There’s a side of science that many people don’t know about. Namely, the fact that scientists often have to spend an enormous amount of time becoming experts in things outside their field of study in order to do research they think is important. This is where a corn-eating beetle and a guy named Clay Chu come in.
The western corn rootworm beetle (Diabrotica virgifera virgifera) is bad news. As larvae, these insects feed on the roots of corn plants, while the adults can damage corn leaves and silk. Experts estimate that the rootworm costs U.S. farmers an estimated $1 billion per year in lost crops and pest control expenses – but that estimate dates to 1986, so the cost has probably gone up. And that estimate doesn’t include the cost to farmers elsewhere in North America and Europe.
Clay Chu is a Ph.D. entomology student at NC State in the lab of Marcé Lorenzen, and he’s very interested in Diabrotica virgifera. With Lorenzen’s support, and funding from Monsanto, Chu is trying to create a system of genetic markers that can be used to study the rootworm, so that we can develop new tools and strategies for controlling the pest.
Specifically, Chu is introducing genes into rootworm DNA that trigger production of a fluorescent protein. The idea is to create a line of rootworms in which the fluorescent proteins are produced whenever a targeted gene is activated. In other words, researchers could study specific genes by having the rootworms light up when those genes are expressed.
But before Chu can do all the things he wants to do in the lab, he needs to be able to keep a colony of rootworms alive and healthy for generations. No rootworms, no research.
And for a species that is frustratingly difficult to eradicate in the wild, rootworms are tough to keep alive in the lab – as Chu learned the hard way.
“We’ve had to address a wide range of problems, which has slowed down our work on rootworm genetics,” Chu says. “We’ve had to develop expertise in rootworm lab survival in order to pursue the larger scientific questions we’re really interested in.”
Problem 1: Eating
When Chu first set up his lab to study rootworms, he fed them insect food that he made using a standard recipe. (Yes, these exist.) But there was a problem.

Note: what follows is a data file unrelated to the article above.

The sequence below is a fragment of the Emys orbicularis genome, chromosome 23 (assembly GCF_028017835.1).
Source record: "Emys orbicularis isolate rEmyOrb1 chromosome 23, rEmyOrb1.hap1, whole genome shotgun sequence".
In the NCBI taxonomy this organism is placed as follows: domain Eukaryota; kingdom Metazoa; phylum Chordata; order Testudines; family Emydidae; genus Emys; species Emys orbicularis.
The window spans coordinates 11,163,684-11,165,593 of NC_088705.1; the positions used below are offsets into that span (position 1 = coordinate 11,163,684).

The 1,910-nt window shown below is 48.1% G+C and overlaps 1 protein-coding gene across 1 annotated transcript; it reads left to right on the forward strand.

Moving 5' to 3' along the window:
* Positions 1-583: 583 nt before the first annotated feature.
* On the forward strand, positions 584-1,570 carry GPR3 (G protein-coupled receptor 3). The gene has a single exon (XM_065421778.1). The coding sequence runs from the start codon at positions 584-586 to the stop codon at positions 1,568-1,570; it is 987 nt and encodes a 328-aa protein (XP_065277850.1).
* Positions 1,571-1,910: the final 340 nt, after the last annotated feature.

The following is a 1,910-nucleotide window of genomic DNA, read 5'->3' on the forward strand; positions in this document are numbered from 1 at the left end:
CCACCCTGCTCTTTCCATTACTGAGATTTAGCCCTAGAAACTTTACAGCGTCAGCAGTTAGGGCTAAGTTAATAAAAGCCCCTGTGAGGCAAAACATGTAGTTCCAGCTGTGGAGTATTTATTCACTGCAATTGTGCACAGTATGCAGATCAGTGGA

“Every week, 30 percent of my population [of rootworms] died,” Chu says. After a frustrating trial and error period, Chu determined that the diet was to blame.
“It took four months to find a recipe that didn’t kill them,” Chu says. But there was another problem.
Problem 2: Breeding
In order to determine whether and how the genes for fluorescent proteins are being passed on to the next generation of rootworms, Chu’s research team needs to collect and screen their eggs. Easier said than done.
In the wild, adult rootworm beetles lay their eggs in the soil, near the roots of corn plants. But eggs laid in soil are difficult (or impossible) to find and retrieve – they look like tiny brown specks. So Chu needed to simulate egg-laying conditions in the lab without dirt or corn roots.
Chu ultimately settled on a customized (and improvised) set-up. A petri dish is the foundation, including a thin layer of non-nutritional agar to provide some moisture. The bottom of the dish is lined with filter paper and loosely-woven cheesecloth to mimic corn’s fibrous root structure. It looks like a tiny, white shag carpet, but that makes the eggs more visible and easier to collect.
The male and female are kept in the dish by an upside down plastic cup that has holes punched in the top and is taped to the dish.
“This is something I had to come up with on my own, but it works,” Chu says.
Problem 3: Health
As it turns out, farmers aren’t the only organisms interested in killing rootworms.
“There are a lot of bacteria, fungi and mites that can kill rootworms at every life stage,” says Katy Chalmers, a lab tech working with Chu to maintain the lab’s rootworm colony. “And it’s almost impossible to eliminate all of these variables.”
To minimize mortality, the researchers disinfect almost everything the rootworms come into contact with – from the special rootworm diet to the cheesecloth and egg collection cups.
“When good protocols aren’t observed, you can lose an entire generation, meaning none of the eggs reach maturity,” Chu says.
However, while Chu’s team is still experimenting with new techniques to improve the survival rate, they’ve reached the point where 30 percent of the eggs are reaching adulthood.
“That’s very good and, if we can keep it up, we’ll be in good shape,” Chu says.
And if a new problem crops up? Well, Chu has plenty of practice at tackling unforeseen obstacles.